Build A Fullproof Writing Strategy

While I’m a stickler for effective writing, I quite understand that it comes with hard-nosed strategies. (The primary being PRACTICE).

What’s your writing strategy?

Artists can get bored with doing what we love routinely. The boredom spells higher for writers because we deal more with words. And we always need them to change.

If there was a strategy – like there are for many stuffs these days – for combating your writing hitches, wouldn’t you take a jump at it?

A couple pro writers and authors employ interestingly different strategies that work wonders for them.

•John Grisham writes a page each day
•Dan Brown gets up by five each morning to write when he ducked into writing full-time
•Robert Ludlum wrote profusely at different times of the day.
•Mary Higgins Clark wrote from 5am-7am daily, and edited each chapter of her books on first draft.
•Jeff Goins suggests writing at least 500 words each day

What’s your strategy?

For young wanna-bes, it’s best to start at a place that’s small, then build from there. It’s safer to build confidence slowly doing what you love than to burn out quick for care of writing a lot.

And really, all that effective and better writing is about isn’t voluminous writings, but writing frequently.

Want to embrace a fullproof writing strategy? Check out these simple but result-getting steps:

Get up early. Write when the world’s still asleep. It keeps your head out of the buzz and helps you stay focused writing. Plus, it’s a good excuse for writing everyday.

Stay up to brainstorm. It’s beautiful to brainstorm for ideas, if possible, the night before. Highlight your writing plan for the following day. I love to stay up reading blogs, books, anything that keeps me updated about my niche. I love to go to bed knowing I’ve learned something that adds to my wisdom.

Capture ideas during the day. That means you’ll observe as you live. What does the queue at the bank have to teach you? The bald man who couldn’t wait his turn? These ideas often turn out to infuse our works with live and interesting characters.

Keep journals. Record thoughts and words that come to you on the whim. That means you’ll go about with a recording medium to help keep you at par with the craft. Plus, when you’ve got the chance, you could scribble some about the book you’re working on. Writing can be done almost anywhere.

Read blogs. For each post I write, I read at least two blogs. This is intended to get my writing juice up and get the words out fresh and ready.

Decongest. Every hard worker understands the importance of ‘decongesting’. You’ve got learn to rest, take a break, to regain mental strength and capture. It’s just plain implausible to expect that little or no rest will yield a greater output for you.

Outline. Write out the headline for your writing first. Break the body into outlines, if you know them. Then move over to writing a smashing conclusion. Begin to connect the dots from beginning, starting with a few words that hints the theme of the write-up.

And here’s a bonus that helps get your writing kick going.

      Tips on Writing Better

1. Write in bits when you’re less inspired and blocked. Basically, to clear the clog in your head and keep you focused writing.

2. Read like you’ve got a train coming at you. Read a lot, I mean. To widen your scope and give details to your work. Good reading reflects in your writings as much as poor reading does.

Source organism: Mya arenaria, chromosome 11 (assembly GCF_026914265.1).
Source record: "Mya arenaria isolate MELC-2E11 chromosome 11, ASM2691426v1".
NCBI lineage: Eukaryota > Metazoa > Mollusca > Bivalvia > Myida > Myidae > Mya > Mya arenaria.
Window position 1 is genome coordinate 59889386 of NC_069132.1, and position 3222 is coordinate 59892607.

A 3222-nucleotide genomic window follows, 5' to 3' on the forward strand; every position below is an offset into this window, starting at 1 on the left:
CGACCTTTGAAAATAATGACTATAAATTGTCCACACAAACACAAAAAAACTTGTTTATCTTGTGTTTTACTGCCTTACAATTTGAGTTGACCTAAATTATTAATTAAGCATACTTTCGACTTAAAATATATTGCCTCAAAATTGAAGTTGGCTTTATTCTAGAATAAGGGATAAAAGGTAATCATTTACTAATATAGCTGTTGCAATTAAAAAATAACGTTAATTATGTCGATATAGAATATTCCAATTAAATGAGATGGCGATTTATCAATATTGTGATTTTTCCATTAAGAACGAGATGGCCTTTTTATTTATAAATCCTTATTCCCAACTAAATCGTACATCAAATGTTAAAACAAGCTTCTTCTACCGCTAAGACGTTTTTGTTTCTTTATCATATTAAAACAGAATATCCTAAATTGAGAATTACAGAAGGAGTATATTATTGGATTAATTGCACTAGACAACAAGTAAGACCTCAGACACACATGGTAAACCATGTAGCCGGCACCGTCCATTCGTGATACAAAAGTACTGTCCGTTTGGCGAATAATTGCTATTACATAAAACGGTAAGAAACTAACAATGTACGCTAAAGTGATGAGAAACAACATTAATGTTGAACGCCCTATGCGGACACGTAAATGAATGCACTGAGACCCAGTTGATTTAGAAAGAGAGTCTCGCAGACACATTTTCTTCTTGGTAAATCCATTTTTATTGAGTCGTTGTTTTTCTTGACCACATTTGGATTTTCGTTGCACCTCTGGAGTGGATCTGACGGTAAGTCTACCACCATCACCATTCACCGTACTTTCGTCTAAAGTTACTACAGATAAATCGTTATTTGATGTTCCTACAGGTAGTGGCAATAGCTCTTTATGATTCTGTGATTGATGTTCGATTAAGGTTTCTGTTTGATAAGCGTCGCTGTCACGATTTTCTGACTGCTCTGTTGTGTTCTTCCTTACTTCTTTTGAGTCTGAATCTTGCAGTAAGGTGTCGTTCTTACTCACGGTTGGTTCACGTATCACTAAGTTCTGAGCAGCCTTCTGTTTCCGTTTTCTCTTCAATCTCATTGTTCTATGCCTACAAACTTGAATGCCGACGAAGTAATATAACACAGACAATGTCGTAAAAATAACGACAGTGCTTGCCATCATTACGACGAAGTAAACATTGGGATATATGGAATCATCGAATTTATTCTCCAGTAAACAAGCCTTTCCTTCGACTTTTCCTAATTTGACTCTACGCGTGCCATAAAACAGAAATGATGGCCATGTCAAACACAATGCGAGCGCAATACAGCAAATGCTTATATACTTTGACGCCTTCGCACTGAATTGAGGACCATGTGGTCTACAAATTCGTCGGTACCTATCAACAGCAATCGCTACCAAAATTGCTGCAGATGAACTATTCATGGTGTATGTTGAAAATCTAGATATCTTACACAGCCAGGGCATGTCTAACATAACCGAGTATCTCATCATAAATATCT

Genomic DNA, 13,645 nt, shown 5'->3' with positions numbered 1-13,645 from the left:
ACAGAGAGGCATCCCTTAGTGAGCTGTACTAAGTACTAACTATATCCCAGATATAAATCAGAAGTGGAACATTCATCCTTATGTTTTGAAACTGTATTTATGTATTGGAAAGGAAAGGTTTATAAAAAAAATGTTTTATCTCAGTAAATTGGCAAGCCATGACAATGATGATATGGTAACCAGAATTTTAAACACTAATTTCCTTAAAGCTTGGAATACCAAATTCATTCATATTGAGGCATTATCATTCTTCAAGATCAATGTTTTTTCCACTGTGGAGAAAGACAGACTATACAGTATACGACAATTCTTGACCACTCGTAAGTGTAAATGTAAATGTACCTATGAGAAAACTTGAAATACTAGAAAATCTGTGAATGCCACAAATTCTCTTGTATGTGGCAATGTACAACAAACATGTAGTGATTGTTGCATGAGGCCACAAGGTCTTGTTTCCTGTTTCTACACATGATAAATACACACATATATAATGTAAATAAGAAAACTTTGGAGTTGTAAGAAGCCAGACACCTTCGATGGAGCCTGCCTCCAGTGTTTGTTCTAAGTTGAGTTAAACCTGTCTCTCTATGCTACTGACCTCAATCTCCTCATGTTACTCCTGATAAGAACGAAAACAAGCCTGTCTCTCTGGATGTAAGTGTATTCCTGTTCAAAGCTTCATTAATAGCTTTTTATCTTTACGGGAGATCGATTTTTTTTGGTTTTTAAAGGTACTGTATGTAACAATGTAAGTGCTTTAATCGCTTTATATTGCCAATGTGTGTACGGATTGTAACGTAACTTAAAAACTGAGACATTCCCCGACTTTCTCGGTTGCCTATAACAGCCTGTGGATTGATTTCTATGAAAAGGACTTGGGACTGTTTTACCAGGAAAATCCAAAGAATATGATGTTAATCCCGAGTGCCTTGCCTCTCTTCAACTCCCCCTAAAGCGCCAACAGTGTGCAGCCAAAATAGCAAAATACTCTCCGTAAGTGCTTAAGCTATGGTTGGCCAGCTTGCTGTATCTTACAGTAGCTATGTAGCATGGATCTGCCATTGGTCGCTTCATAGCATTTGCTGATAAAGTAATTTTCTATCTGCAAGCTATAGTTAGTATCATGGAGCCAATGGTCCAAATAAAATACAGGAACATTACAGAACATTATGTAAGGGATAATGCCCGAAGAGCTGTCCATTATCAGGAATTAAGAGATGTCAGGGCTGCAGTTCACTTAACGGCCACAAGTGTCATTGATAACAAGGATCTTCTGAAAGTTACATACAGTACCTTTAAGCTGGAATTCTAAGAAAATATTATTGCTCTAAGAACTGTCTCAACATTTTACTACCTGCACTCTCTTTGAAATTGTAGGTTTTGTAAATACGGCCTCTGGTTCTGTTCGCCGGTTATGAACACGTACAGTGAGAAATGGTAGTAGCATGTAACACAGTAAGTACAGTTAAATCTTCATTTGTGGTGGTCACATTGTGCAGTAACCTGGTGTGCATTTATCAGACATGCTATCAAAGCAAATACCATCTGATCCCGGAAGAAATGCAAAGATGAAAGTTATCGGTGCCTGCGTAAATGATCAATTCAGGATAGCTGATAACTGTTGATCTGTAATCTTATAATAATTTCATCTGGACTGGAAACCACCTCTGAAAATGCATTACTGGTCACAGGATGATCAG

2. Document every idea. Every lost idea is a gem lost. Evernote is a solid tool for doing. I use it too. Treasure the idea that slams at you at unexpected moments by writing them down or recording them immediately. That ‘simple’ sentence could be a start for a white paper, a manifesto or even a best-seller book.

3. Every great writing goes through copious rewriting. You should never think of settling on your first draft. The best writers (so to speak) know to cut, and cut and keep cutting till just the best work comes out. Writing may never be finished, but it sure doesn’t have to bore when read.

4. You need a merciless cutter. Get an editor. I suggest a peer editor, for a start. Someone who becomes your reader and tells you the truth however hard(your spouse, maybe). You’ve got to be told your work sucks to realise you’re truly cut out for this. Permit your works to be critiqued and enjoy doing so.

5. Stick to writing everyday. All great feats come with consistent practice. And writing everyday does the same. It gets you more acquainted with the craft and grants quick mastery. Remember the good ol’ rule: You get better only on the job!

6. Live. Really, live. This is about the most essential as every great writing buries itself in the experience of the writer. People want to read about a life that’s been lived. Not an opinion that’s not tested. And to write effectively, get the experience. The experience comes from living. Go ahead and fail, and see what lesson it teaches you, and how it could help your audience. Hike. Visit the zoo. Take the family out. Eat out and see how annoying some folks could be in a restaurant. Recapture your life through living and experiences.

*Photo Credit: RealPen


I guess there are more ways to build a fullproof writing strategy. Which strategies do you employ? Share your comments below.

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Hi. I’m Yusuff Busayo, a Writer, Book-craze, Speaker (among other stuffs). I inspire people to Write, Create and Make Impact. Check out my about page for details about this blog. Or connect with me on Facebook, Twitter, Google+.

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